In 1998 or 1999, John Arnold was invited by the Food Bank in Charlotte, North Carolina to fly down and do a presentation on the Waste Not Want Not research and approach as the keynote address of their annual agency relations conference. The director of that Food Bank seemed concerned that an inappropriate word might slip out of John’s ex-Marine mouth, so she warned him to keep the presentation appropriate for the audience: most of the 400 or so attendees were from churches, specifically Southern Baptist churches. The composition of that audience proved to be the most important factor in their understanding of the message that we should distribute as much food aid as needed, whenever it’s needed.
The Food Bank had flown me down because they were very frustrated. Their distribution had see-sawed between five and six million pounds a year for seven years, when both the supply of food available to them and the need in the area they serve were considerably greater than that, so they really needed agencies to change.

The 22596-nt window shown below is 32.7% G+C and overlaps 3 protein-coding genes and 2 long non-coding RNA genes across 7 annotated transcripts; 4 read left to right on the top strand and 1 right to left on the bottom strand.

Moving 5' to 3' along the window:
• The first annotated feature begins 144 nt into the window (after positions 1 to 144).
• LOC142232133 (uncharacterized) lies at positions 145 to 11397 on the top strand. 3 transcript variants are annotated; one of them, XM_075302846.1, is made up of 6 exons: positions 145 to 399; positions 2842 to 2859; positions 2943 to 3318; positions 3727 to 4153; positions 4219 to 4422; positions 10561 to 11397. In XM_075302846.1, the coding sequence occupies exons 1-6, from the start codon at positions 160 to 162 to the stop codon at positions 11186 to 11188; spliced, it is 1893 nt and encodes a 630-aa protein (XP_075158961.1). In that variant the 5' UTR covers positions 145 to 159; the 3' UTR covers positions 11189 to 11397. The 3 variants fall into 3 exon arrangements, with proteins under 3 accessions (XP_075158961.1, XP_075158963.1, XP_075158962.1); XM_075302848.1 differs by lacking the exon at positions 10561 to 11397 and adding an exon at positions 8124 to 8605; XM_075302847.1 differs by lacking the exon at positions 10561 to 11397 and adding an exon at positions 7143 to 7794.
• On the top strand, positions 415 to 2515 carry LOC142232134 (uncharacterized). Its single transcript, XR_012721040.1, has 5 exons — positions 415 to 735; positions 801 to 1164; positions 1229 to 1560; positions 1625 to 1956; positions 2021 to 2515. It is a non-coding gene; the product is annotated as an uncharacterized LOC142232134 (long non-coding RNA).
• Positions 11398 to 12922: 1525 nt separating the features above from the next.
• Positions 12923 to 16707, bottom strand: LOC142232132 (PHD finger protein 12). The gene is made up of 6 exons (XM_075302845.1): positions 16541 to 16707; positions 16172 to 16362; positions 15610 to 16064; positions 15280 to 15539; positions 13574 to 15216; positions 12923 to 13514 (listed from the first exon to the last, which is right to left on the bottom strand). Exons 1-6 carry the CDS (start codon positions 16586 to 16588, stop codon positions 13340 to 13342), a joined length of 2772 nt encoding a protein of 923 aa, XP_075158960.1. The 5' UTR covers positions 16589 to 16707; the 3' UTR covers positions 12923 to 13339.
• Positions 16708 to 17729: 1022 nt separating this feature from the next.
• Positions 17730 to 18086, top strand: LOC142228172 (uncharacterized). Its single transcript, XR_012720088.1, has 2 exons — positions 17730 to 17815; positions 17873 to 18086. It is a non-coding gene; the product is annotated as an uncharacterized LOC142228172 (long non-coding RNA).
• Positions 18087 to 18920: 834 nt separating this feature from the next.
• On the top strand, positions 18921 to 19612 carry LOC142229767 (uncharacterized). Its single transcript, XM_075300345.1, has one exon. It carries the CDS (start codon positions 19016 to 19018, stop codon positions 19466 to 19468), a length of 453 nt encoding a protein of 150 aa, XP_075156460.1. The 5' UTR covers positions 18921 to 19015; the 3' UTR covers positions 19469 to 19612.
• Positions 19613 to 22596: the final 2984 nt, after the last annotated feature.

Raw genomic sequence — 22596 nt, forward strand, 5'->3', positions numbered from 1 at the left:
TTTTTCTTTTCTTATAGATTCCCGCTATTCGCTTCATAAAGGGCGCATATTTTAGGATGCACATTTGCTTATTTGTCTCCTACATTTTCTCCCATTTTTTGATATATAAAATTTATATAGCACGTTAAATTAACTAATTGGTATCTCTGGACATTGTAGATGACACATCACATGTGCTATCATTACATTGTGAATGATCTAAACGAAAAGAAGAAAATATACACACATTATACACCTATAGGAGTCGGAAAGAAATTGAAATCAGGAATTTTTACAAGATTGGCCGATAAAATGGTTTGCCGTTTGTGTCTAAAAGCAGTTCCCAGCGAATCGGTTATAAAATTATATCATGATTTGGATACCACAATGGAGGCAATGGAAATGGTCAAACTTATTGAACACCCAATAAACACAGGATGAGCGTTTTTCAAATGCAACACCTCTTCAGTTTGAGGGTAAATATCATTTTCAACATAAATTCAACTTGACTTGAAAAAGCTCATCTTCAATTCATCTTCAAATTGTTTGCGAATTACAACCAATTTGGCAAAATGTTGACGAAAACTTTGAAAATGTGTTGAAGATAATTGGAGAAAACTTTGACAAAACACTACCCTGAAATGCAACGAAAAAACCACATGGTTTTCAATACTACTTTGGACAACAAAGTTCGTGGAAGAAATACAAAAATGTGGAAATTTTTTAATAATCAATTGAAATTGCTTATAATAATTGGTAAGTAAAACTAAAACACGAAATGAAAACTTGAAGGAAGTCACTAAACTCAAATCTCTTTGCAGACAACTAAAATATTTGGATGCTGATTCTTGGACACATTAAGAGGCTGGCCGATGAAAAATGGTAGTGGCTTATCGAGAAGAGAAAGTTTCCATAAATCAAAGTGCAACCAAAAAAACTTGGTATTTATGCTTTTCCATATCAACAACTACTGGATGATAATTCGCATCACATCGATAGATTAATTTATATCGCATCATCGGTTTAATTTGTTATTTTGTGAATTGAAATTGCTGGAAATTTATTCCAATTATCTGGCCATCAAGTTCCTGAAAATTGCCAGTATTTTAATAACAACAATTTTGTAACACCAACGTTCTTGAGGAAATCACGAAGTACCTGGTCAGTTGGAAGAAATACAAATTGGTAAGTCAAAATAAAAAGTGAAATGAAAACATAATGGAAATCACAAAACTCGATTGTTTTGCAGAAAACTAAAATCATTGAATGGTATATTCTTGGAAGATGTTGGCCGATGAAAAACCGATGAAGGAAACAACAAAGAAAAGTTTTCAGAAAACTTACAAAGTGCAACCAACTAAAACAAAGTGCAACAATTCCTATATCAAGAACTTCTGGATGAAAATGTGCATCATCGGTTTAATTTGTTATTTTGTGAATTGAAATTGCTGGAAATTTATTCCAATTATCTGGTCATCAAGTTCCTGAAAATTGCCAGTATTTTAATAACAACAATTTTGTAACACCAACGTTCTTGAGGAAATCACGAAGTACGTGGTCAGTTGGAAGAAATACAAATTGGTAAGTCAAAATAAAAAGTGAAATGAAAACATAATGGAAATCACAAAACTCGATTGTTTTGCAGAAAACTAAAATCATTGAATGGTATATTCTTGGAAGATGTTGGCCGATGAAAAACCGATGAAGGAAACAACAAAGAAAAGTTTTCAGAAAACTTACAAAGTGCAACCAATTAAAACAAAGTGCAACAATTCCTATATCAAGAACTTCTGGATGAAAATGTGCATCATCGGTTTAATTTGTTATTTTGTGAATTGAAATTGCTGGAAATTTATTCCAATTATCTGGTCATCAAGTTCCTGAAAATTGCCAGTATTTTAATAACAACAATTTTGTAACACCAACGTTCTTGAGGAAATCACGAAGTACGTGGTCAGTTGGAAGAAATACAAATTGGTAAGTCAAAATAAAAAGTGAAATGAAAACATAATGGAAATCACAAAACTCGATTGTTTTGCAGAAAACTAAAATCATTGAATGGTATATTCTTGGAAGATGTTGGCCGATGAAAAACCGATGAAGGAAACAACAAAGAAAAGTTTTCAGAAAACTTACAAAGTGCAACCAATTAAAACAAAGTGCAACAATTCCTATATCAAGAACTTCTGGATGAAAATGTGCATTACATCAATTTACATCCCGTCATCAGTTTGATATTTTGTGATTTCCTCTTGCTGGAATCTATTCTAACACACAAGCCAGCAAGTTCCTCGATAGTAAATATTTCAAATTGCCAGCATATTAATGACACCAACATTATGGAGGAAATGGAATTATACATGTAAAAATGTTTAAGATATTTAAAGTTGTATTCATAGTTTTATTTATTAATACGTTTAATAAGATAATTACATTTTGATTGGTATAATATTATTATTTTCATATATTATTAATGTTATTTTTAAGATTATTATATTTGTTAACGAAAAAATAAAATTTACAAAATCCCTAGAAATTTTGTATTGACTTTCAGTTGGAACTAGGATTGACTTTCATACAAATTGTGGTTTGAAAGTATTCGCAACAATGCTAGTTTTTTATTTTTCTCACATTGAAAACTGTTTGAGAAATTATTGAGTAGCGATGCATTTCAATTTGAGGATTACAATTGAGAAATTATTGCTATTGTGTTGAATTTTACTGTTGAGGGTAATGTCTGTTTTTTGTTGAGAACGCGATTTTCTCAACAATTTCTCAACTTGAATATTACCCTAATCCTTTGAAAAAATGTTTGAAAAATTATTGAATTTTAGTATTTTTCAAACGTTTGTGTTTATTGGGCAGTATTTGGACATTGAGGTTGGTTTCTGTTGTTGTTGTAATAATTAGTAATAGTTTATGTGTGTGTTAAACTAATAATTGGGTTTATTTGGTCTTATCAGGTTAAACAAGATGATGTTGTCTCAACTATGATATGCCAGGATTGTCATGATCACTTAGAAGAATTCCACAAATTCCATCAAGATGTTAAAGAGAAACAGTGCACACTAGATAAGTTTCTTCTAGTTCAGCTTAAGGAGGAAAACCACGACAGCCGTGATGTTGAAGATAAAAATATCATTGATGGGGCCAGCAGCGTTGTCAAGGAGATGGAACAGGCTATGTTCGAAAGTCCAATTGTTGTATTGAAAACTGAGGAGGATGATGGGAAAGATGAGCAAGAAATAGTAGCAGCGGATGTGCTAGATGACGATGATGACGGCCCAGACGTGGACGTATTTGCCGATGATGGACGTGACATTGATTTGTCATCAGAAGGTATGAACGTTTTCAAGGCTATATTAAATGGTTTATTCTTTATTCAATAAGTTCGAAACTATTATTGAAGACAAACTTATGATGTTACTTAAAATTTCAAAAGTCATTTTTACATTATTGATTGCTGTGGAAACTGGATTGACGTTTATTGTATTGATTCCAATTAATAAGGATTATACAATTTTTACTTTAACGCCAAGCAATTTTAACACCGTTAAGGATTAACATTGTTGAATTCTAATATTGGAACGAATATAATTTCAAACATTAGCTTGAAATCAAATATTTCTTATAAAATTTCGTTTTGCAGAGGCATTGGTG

I paid attention to the body language of my audience as I did my presentation, and as the conclusion neared, it seemed to me that I had not made too many converts. People had listened quite respectfully, they had chuckled at the appropriate places in my presentation and occasionally had nodded or gave other reasonably positive reactions, but it didn’t seem like we had gotten them to the point that very much was going to change as a result of this effort.
As I wrapped up the last little bit of the formal normal presentation, I decided to try something new. I said, “Ok folks, we’ll be wrapping up here in just a couple of minutes, probably in a slightly different way than you are used to having keynote addresses end. We’re going to have a quiz!” Then I laughed and said, “I hope you’ve all been paying attention.”